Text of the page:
- Deb Rooney gets lively to inspiring and progressive LA ska-punk outfit The Interruptors!
- Writer and web expert Chris Wong brings a well-tuned ear to his choices for 2020’s top albums – all 17 of them. There are familiar names – new and old – plus an intriguing sample of lesser known artists worth knowing.
- THE READER’S CHOICE 2020 PLAYLIST: On YouTube and Spotify. The playlist samples a selection of the songs mentioned in this year’s 10-part series.
Part 4 of Readers’ Choice 2020 offers a genre-jumping set of music from ska-punk to Portuguese fado, slow jazz, comforting Americana, spoken word and a lot more.
Stay tuned and enjoy,
09 January 2021
- Take Back the Power: The Interrupters
About Deb: Deb Rooney is a gleefully retired illustrator who continues to poke fun at the woes of the world through her drawings and cartoons.
I don’t know if it’s a byproduct of getting older or a side effect of the pandemic blues but in 2020, the music that resonated with me the most was slow and quiet, aching and soothing, and beautiful. That’s the motif that connects my top 3 albums of the year.
First there’s Hannah by Lomelda, which is the artist name for LA-based and Texas-raised Hannah Read. I’m thoroughly beguiled by her singing and songwriting on the album, not just because it reminds me of music by Adrianne Lenker from Big Thief, one of my 2019 faves. Lomelda’s lo-fi folk and indie rock aesthetic wins me over with its entirely unadorned and raw essence. Her earlier albums also have a similar endearing quality.
Then there’s Here Be Dragons, by New York-based and Tel Aviv-born tenor saxophonist Oded Tzur. It’s on ECM, and I’ve long admired the Munich-based label for its diverse creativity and high production values. But I’ve never heard jazz like this, which moves so slowly that it’s barely moving at times, and that’s precisely why I keep returning it. Every exquisite detail of Tzur’s sublime musicality, influenced by Indian ragas, is laid bare for the listener. That’s a brave and spellbinding approach.
Finally, Lina_Raül Refree by Lina (Lina Rodrigues) and Raül Refree (Raül Fernández), caught my attention in a surprising way and never let go. When you think of Portuguese fado music, Amália Rodrigues immediately comes to mind. Amália was the ultimate fadista because of her virtuoso singing that embodied melancholy. Almost all of the songs on Lina_Raül Refree were associated with Amália, and Lina sings them beautifully. Here’s the twist: instead of the traditional 12-string guitar accompaniment, Raül Refree plays contemporary keyboards, and instead of being a failed fusion experiment, it works brilliantly.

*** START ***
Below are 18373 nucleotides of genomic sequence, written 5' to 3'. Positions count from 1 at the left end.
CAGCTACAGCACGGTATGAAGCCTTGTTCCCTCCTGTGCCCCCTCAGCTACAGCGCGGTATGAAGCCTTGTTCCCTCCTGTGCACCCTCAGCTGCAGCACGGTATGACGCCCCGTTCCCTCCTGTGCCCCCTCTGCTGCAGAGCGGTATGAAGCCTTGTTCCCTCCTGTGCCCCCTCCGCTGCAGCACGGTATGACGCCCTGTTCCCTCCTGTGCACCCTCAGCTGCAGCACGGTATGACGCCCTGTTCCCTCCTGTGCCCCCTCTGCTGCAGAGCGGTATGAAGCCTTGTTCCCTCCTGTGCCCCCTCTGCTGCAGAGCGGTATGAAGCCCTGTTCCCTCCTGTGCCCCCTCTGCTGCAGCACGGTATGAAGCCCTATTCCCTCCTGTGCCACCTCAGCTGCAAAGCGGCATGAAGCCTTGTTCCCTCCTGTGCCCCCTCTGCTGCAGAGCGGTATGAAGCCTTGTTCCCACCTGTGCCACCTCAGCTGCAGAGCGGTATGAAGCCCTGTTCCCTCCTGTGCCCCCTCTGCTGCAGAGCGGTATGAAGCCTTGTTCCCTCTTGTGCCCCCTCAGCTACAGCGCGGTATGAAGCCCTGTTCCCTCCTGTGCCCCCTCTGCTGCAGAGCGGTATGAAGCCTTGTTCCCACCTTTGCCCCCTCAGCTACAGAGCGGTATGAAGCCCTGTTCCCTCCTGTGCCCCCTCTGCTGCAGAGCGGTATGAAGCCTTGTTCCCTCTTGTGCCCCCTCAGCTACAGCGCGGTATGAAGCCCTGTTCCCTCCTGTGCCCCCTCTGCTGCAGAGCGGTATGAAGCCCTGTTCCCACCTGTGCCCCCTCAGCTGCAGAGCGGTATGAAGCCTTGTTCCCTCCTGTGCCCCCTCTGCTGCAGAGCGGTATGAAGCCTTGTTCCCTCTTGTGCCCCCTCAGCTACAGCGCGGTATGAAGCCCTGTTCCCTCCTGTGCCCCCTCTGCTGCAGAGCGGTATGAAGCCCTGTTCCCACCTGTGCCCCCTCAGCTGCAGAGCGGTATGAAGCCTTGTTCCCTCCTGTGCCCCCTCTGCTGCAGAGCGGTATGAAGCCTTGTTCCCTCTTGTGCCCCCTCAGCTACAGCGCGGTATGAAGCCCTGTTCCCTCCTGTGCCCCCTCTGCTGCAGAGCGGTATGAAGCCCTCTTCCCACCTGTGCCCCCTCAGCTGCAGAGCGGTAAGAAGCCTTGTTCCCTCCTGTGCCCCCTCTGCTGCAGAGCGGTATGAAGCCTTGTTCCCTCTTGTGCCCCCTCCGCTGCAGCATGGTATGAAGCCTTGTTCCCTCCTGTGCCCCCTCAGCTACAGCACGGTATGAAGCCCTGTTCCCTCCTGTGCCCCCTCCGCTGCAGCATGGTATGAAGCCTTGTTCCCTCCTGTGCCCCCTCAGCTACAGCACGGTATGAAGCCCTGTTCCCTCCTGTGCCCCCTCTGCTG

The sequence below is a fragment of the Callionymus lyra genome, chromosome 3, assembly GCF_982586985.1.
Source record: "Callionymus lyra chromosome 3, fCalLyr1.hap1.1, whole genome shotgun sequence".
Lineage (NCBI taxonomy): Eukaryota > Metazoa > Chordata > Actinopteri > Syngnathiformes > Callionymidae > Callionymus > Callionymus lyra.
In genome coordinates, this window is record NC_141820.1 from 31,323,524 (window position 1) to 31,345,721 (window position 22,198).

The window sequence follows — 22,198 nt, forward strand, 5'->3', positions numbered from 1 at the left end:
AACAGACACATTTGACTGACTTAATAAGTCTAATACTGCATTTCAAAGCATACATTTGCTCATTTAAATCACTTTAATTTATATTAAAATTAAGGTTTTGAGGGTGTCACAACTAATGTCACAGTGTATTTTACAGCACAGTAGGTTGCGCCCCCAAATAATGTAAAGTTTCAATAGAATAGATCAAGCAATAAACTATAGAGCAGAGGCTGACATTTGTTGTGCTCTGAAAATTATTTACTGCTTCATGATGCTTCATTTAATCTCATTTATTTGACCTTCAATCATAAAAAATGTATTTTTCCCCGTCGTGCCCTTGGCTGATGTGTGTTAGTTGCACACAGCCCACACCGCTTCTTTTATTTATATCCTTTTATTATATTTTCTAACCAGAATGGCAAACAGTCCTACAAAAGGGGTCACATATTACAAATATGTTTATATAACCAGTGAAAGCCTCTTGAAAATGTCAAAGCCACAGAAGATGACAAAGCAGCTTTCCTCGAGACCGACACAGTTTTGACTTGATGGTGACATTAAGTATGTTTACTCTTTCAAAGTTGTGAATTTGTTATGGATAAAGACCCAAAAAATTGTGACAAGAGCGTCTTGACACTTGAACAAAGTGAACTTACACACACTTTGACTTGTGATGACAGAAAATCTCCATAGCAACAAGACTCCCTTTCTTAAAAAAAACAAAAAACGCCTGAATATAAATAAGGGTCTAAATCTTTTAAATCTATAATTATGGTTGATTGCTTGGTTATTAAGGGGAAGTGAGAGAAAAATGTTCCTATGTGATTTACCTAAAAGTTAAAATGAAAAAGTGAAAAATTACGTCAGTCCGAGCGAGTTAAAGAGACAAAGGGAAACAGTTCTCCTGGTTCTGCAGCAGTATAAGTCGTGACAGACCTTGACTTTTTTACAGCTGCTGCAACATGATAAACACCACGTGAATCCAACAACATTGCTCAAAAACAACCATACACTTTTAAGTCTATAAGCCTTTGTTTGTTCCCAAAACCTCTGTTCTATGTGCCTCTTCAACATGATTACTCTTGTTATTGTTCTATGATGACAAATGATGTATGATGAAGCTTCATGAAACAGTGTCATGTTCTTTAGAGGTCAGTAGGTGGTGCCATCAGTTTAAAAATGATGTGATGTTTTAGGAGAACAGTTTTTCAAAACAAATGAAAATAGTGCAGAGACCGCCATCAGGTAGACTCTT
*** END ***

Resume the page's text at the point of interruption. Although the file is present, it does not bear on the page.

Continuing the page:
I don’t especially like the outdated term “honourable mention”, but lacking a better way to say it, here are my honourable mentions for 2020 from a range of genres:
- Meaningful alternative singer/songwriter rock/folk: Phoebe Bridgers – Punisher; Fleet Foxes – Shore.
- Affecting songwriting/singing/acoustic guitar playing/found sounds from isolation: Adrianne Lenker – Song and Instrumentals.
- Soulful breakup music: Lianne La Havas – Lianne La Havas.
- Cancon/intelligent pop: Donovan Woods – Without People; Helena Deland – Someone New.
- Comforting Americana: Bill Callahan – Gold Record; Courtney Marie Andrews – Old Flowers; the Jayhawks – Xoxo; Gillian Welch – Boots No. 2: The Lost Songs, Vols. 1-3.
- Timeless (mostly) acoustic Malian music: Oumou Sangare – Acoustic; Afel Bocoum – Lindé.
- Pulsating 21st century jazz meets spoken word artistry: Gil-Scott Heron and Makaya McCraven – We’re New Again – a Reimagining by Makaya McCraven.
- More vital 21st century jazz: Jeff Parker – Suite for Max Brown.
- Ambient and transporting harp with a shoegaze subtext: Mary Lattimore (produced by Slowdive’s Neil Halstead) – Silver Ladders.
About Chris: Chris Wong is nearing completion of a book about jazz musicians in Vancouver. He still spends far too much time making Spotify playlists for music nerds, including one that takes a much deeper dive into 2020 and another that only has Brazilian tunes with Rhodes electric piano. You can find him in Spotify as “Wongski”.